Ridere, ludere, hoc est vivere.

Wednesday, September 7, 2011

Legacy: Constructive, or destructive?

I recently read Lewis Pulsipher's reaction to the rules of Risk: Legacy.  By way of background, Risk: Legacy (designers Rob Daviau and Chris Dupuis) is Hasbro's forthcoming variant on the familiar Risk line with an important distinction:  Over the course of each game, players will permanently modify board, cards, and rules with stickers and pens, so that each game modifies subsequent plays of that particular copy of the game.  I would not exaggerate to say that Dr. Pulsipher absolutely rejects this premise as merely destructive and, to some extent, commercially cynical.

I can certainly see his point.  In fact, the tone of the rules and the box art suggest that semi-random alteration and rejection of the status quo feed the theme of "making one's own legacy."  The word "Legacy" itself on the box cover is written in pseudo-graffiti fashion.  There is almost a counter-cultural, anarchical, nihilistic, "anti-rules" sub-text in the rules themselves.  Game alterations are referred to as "scars" and "marks."  The rules require that some components be "destroyed" - thrown away, permanently removed from that copy of the game, not to be used ever again.  Even from the very first game, when each faction is assigned a special power sticker, an alternative special power sticker will be disposed of, never to be used in that copy of the game.

This is a fairly jarring concept for those of us who treasure our games over a lifetime.  Why would I ever willingly deface or dispose of a game component, unless I didn't particularly care about the fate of that game (or had another copy that I intended to keep pristine)?

There is a school of thought among the boardgamegeek.com forums that suggest that Risk: Legacy provides an opportunity to customize each game copy in a semi-structured fashion.  Perhaps that's the appeal of the game - the idea that when I play the game, I leave my mark - my legacy - on its actual physical structure for future plays.  Part of the fun in playing a role-playing campaign is that players would alter not only the state of their own characters but the condition of the universe that the game-master had constructed, and those impacts would last from one stage of the campaign to the next.  One might consider each play of Risk: Legacy to be a "sequel" of the previously played game.  In that respect, this might be a boardgame that carries the "campaign" concept a little farther than other boardgames have, more literally into its own physical condition.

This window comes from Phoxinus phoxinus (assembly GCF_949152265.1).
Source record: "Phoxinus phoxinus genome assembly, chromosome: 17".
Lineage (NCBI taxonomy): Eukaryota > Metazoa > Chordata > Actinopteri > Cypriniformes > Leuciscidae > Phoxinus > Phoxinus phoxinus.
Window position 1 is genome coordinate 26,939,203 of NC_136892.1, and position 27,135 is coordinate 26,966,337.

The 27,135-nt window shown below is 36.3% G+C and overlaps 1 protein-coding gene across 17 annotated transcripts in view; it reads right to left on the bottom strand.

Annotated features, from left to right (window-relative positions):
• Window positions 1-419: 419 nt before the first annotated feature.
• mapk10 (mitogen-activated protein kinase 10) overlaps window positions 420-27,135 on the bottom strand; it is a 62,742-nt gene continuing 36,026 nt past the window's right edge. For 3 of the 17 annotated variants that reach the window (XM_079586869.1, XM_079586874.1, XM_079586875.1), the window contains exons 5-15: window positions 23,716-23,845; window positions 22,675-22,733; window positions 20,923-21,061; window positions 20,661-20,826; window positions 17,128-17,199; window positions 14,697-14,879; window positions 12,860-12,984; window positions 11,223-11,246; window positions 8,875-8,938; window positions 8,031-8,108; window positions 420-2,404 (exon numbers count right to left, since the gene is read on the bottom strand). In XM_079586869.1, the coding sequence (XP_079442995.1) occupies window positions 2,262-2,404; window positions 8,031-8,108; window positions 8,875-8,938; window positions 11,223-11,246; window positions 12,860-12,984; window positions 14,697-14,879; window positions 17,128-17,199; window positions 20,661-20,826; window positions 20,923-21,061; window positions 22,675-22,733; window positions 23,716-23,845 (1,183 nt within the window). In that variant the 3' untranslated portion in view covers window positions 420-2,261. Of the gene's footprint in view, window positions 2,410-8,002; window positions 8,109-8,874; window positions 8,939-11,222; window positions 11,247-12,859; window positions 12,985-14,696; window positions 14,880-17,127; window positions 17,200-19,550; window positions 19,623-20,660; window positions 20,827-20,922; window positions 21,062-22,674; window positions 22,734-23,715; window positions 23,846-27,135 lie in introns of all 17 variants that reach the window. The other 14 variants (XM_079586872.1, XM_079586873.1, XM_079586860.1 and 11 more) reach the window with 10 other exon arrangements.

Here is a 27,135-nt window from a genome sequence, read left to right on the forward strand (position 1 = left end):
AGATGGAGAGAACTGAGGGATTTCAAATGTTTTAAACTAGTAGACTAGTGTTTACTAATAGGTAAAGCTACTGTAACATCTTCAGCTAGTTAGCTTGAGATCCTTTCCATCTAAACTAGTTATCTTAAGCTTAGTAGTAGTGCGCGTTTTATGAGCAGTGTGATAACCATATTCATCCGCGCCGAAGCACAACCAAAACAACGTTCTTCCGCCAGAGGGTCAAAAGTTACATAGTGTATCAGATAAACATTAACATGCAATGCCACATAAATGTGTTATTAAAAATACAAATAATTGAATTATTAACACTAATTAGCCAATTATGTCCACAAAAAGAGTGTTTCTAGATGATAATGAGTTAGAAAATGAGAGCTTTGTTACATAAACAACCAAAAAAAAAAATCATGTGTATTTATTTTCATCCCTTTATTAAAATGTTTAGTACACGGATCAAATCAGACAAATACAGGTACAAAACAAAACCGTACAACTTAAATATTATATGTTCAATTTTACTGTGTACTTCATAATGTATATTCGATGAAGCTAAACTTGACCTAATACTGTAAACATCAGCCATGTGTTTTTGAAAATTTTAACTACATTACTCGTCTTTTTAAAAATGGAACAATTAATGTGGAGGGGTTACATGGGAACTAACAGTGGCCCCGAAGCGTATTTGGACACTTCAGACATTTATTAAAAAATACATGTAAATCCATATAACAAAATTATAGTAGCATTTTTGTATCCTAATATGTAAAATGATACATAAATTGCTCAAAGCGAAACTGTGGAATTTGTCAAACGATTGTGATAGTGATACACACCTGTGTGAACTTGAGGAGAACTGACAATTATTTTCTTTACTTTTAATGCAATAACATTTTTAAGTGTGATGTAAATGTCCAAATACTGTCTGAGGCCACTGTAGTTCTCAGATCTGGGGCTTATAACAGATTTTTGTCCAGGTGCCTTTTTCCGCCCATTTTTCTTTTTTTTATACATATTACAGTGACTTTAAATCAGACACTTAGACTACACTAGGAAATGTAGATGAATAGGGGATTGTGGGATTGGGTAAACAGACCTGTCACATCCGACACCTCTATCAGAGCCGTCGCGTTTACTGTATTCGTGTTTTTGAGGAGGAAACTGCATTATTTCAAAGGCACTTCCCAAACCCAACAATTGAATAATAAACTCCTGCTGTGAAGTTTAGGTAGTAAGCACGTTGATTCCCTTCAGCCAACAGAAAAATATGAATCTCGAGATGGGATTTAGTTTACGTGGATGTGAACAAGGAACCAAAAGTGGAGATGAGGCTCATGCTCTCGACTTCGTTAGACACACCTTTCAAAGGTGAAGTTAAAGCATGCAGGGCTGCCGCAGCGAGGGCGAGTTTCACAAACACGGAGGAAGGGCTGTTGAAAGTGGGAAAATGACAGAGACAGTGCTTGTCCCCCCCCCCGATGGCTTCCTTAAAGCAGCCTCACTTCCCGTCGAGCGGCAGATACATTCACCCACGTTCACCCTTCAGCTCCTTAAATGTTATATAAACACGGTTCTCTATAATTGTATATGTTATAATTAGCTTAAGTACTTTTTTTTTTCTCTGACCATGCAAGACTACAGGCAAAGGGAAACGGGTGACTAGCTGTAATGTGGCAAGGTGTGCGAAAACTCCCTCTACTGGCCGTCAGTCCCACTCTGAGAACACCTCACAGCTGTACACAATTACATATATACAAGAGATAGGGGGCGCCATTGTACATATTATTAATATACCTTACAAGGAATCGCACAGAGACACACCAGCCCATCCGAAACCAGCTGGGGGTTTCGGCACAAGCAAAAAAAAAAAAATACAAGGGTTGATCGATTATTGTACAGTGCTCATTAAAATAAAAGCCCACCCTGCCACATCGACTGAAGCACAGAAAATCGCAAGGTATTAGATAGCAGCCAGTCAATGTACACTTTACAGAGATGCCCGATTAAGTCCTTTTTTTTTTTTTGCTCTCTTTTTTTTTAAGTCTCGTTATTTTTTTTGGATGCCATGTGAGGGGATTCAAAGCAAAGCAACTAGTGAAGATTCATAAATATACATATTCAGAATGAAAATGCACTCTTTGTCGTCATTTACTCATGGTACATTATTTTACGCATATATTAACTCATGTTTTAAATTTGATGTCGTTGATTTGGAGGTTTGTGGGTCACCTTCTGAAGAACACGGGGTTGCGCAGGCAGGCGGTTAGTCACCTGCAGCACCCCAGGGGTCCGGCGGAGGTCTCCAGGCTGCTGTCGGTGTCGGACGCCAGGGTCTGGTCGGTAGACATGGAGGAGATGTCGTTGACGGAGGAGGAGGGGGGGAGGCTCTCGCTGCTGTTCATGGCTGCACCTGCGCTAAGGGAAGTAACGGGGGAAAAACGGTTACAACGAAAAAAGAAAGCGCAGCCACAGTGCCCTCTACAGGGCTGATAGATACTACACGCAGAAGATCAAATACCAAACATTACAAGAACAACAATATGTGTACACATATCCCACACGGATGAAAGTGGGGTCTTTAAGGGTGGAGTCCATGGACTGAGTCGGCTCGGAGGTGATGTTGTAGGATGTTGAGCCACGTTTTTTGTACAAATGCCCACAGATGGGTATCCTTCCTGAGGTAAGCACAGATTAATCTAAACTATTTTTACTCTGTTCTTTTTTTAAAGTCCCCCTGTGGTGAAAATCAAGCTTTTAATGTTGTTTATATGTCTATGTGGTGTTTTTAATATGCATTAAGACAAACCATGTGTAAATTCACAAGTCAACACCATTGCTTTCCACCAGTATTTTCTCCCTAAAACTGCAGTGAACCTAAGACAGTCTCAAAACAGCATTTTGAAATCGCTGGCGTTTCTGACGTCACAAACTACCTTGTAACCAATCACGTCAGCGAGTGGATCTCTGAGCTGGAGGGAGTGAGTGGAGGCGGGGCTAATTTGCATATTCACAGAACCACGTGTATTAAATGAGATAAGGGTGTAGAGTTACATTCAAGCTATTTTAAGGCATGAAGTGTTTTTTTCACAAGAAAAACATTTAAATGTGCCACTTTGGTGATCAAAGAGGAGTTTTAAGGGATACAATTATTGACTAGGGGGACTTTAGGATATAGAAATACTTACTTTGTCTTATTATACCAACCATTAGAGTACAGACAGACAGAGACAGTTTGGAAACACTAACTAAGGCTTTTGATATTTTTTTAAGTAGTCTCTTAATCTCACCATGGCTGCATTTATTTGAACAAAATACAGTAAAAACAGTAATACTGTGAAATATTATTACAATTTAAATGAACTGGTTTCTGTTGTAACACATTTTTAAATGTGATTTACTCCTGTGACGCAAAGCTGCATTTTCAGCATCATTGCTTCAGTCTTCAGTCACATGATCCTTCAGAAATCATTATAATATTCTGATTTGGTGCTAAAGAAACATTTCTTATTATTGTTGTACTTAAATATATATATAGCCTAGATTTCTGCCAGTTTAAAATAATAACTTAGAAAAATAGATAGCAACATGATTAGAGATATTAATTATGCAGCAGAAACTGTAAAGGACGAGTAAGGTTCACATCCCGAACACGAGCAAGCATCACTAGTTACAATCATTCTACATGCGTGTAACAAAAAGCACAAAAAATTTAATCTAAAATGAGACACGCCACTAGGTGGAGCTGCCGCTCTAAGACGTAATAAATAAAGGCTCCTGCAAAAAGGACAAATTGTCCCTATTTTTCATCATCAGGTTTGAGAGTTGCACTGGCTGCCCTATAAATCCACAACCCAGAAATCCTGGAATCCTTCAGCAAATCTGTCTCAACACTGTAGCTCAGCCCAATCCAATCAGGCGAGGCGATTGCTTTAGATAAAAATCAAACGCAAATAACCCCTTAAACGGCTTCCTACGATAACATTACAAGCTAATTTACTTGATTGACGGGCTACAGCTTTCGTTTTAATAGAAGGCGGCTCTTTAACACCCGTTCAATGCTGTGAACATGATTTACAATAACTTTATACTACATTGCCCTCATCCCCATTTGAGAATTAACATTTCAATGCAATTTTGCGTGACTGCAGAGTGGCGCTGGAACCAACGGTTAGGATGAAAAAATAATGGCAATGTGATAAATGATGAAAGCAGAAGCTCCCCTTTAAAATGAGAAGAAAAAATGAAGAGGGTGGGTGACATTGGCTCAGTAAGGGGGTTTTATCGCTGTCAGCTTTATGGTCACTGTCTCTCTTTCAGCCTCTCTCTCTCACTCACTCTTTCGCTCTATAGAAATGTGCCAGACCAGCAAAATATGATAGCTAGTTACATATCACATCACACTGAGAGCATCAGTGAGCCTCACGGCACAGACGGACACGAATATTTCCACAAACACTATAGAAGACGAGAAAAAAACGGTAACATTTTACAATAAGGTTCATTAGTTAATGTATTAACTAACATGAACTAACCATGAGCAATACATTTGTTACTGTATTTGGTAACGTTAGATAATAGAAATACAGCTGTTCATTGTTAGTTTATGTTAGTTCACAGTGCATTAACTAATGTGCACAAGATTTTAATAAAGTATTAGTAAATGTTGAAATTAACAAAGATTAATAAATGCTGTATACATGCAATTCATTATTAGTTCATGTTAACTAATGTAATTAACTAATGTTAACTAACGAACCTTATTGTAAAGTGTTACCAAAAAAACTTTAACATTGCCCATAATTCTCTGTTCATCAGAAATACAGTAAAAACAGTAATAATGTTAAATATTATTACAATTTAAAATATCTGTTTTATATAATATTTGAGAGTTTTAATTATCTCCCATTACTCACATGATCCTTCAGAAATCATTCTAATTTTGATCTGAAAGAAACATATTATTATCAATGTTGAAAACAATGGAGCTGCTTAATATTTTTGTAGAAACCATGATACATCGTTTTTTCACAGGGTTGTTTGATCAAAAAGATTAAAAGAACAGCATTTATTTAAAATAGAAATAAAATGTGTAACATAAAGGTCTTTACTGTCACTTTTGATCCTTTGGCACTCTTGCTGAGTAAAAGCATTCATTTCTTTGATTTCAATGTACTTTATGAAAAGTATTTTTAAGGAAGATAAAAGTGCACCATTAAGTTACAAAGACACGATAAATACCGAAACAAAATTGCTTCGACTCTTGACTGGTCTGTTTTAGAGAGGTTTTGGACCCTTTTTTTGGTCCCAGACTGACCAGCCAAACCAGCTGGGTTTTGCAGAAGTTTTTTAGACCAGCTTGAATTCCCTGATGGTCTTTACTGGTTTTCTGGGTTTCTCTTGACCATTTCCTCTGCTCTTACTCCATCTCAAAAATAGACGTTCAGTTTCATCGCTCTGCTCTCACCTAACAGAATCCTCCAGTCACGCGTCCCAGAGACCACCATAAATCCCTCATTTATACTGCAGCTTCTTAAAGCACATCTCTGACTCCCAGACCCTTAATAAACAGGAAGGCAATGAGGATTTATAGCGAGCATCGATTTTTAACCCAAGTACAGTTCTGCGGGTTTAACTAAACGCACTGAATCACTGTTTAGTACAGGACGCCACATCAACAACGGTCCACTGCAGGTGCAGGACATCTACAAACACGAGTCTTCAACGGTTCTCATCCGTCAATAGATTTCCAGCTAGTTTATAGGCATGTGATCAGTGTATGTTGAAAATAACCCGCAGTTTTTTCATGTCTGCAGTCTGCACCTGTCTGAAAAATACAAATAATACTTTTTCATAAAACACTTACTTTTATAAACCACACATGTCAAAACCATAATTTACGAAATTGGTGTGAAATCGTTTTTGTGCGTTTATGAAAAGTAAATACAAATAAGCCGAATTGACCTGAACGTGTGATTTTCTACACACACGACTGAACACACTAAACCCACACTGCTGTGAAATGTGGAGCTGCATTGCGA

For all of that, however, I'm not convinced that Risk: Legacy is a game that I can embrace.  My objection comes less from Dr. Pulsipher's abhorrence at the destructive nature of the physical game - a legitimate gripe in its own right - than from my own fear for the soundness of the gameplay itself.  I have seen people tinker with rules in other games at the expense of sound game design.  All the playtesting and careful game design in the world can't prevent players from implementing a house rule that makes a game too random, too long, or too monotonic.  The latitude that the rules of Risk: Legacy provide for altering the gameboard and cards has no apparent self-correcting mechanism to preserve a game-designer's sense for balance and game flow.  How fateful might it be that permanent modifications to the board could render the game unplayable, predictable, or even boring?  Perhaps I'm too sensitive to the quality of an exquisitely crafted game that provides a rich option-space and keeps all players in the game while rewarding sound decision-making.  But my fear would be that player-imposed changes to the rules and components might inadvertently result in a degenerate strategy, or a game that depends too heavily on dice luck, or a perpetual push-and-shove war of attrition.

The aspect of physical change in Risk: Legacy got me thinking about the degree to which we alter games that we own and play for a long time.  Components like cards, counters, boxes, and folding boards can show considerable wear over many uses.  To me, this wear is a classic sign of a well-loved game.  I have a number of Avalon Hill games that show a lot of "love" from many plays.  And any game that has score sheets, record pads, damage tallies, or any similar written artifact leaves its own legacy of games for future reflection.  Games with written simultaneous movement leave a record of so much detail that the game could almost be reconstructed like a baseball box score.  So in a manner of speaking, some games have always left a trail of artifacts from past plays.  They don't necessarily alter the way future games are played, but they do constitute a legacy of an individual game copy, after a fashion.  And for a game that has been frequently enjoyed, there's a certain sentimental value to that legacy.

Wooden Ships and Iron Men "legacy":  ship's log from
World Boardgaming Championships 2011

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